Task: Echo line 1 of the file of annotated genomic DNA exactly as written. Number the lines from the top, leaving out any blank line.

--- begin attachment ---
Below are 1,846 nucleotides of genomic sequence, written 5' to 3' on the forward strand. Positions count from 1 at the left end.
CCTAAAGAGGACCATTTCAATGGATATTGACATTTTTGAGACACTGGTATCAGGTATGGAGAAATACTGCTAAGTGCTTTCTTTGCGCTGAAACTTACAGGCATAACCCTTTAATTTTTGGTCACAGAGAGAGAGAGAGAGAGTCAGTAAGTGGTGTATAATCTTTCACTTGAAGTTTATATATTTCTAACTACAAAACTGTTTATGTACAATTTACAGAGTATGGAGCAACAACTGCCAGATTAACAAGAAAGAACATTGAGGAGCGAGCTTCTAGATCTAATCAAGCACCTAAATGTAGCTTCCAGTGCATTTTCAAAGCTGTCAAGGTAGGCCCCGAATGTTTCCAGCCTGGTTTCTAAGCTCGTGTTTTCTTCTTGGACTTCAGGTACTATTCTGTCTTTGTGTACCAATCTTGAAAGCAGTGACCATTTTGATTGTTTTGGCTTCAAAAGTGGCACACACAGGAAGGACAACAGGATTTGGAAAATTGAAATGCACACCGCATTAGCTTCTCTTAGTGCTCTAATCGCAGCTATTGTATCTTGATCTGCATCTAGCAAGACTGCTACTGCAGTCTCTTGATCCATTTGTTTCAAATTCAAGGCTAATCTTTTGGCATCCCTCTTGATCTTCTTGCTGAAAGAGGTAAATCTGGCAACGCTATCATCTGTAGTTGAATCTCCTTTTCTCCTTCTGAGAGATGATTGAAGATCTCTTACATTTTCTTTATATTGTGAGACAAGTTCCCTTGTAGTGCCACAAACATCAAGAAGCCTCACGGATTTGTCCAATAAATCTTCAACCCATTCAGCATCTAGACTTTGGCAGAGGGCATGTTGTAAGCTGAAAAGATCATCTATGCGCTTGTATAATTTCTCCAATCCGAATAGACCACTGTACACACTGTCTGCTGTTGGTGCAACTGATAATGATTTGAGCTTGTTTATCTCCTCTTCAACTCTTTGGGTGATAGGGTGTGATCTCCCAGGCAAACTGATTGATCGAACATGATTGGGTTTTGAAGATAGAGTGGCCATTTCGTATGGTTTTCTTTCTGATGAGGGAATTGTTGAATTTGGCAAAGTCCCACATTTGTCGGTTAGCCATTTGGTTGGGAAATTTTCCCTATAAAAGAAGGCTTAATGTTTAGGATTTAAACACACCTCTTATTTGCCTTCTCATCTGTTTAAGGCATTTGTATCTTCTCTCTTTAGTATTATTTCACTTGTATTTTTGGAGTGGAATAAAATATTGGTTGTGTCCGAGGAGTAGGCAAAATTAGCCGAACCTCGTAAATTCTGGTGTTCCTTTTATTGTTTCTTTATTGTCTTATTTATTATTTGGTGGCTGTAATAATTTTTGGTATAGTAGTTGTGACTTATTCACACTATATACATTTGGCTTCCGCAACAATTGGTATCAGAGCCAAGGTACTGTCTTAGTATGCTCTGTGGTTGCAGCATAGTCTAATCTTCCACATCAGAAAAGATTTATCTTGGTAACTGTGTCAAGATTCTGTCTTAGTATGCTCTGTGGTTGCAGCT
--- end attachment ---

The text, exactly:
Below are 1,846 nucleotides of genomic sequence, written 5' to 3' on the forward strand. Positions count from 1 at the left end.